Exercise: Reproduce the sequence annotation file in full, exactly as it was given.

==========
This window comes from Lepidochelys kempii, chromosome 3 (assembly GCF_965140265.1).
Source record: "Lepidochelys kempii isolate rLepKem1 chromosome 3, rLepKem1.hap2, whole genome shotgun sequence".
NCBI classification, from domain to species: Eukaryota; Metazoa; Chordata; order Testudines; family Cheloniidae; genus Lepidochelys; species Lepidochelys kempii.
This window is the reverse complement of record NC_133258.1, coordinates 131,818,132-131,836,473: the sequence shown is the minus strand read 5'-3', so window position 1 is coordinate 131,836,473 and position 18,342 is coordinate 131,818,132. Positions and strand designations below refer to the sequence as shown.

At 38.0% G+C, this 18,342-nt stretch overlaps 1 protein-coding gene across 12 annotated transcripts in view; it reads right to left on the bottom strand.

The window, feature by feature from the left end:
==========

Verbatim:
This window comes from Lepidochelys kempii, chromosome 3 (assembly GCF_965140265.1).
Source record: "Lepidochelys kempii isolate rLepKem1 chromosome 3, rLepKem1.hap2, whole genome shotgun sequence".
NCBI classification, from domain to species: Eukaryota; Metazoa; Chordata; order Testudines; family Cheloniidae; genus Lepidochelys; species Lepidochelys kempii.
This window is the reverse complement of record NC_133258.1, coordinates 131,818,132-131,836,473: the sequence shown is the minus strand read 5'-3', so window position 1 is coordinate 131,836,473 and position 18,342 is coordinate 131,818,132. Positions and strand designations below refer to the sequence as shown.

At 38.0% G+C, this 18,342-nt stretch overlaps 1 protein-coding gene across 12 annotated transcripts in view; it reads right to left on the bottom strand.

The window, feature by feature from the left end: